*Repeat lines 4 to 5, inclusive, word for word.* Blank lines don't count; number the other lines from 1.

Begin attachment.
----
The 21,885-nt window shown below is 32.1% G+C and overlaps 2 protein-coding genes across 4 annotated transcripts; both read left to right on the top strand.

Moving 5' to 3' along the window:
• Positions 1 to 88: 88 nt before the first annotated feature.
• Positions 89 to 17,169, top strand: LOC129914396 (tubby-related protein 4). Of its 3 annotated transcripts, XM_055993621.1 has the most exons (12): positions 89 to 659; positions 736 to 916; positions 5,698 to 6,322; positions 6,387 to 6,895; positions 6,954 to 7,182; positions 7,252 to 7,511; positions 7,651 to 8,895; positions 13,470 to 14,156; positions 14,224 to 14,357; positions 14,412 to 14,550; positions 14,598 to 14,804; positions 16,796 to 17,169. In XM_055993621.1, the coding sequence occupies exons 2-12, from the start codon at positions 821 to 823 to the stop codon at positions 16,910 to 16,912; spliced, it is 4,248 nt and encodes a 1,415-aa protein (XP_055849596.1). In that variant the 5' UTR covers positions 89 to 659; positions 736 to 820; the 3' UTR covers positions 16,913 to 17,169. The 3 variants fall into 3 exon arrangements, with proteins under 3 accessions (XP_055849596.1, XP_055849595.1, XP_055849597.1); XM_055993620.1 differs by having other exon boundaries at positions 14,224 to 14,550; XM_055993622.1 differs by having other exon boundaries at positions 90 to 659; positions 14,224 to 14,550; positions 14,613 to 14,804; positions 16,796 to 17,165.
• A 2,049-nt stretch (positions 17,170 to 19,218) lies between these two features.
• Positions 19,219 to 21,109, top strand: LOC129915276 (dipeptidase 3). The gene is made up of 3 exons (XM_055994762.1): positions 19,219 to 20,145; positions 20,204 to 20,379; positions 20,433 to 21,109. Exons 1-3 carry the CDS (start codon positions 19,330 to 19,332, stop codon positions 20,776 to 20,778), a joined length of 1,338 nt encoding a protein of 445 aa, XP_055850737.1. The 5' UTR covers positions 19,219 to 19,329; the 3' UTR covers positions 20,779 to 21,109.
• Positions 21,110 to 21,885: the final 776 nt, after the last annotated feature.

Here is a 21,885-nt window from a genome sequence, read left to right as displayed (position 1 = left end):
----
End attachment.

• Positions 89 to 17,169, top strand: LOC129914396 (tubby-related protein 4). Of its 3 annotated transcripts, XM_055993621.1 has the most exons (12): positions 89 to 659; positions 736 to 916; positions 5,698 to 6,322; positions 6,387 to 6,895; positions 6,954 to 7,182; positions 7,252 to 7,511; positions 7,651 to 8,895; positions 13,470 to 14,156; positions 14,224 to 14,357; positions 14,412 to 14,550; positions 14,598 to 14,804; positions 16,796 to 17,169. In XM_055993621.1, the coding sequence occupies exons 2-12, from the start codon at positions 821 to 823 to the stop codon at positions 16,910 to 16,912; spliced, it is 4,248 nt and encodes a 1,415-aa protein (XP_055849596.1). In that variant the 5' UTR covers positions 89 to 659; positions 736 to 820; the 3' UTR covers positions 16,913 to 17,169. The 3 variants fall into 3 exon arrangements, with proteins under 3 accessions (XP_055849596.1, XP_055849595.1, XP_055849597.1); XM_055993620.1 differs by having other exon boundaries at positions 14,224 to 14,550; XM_055993622.1 differs by having other exon boundaries at positions 90 to 659; positions 14,224 to 14,550; positions 14,613 to 14,804; positions 16,796 to 17,165.
• A 2,049-nt stretch (positions 17,170 to 19,218) lies between these two features.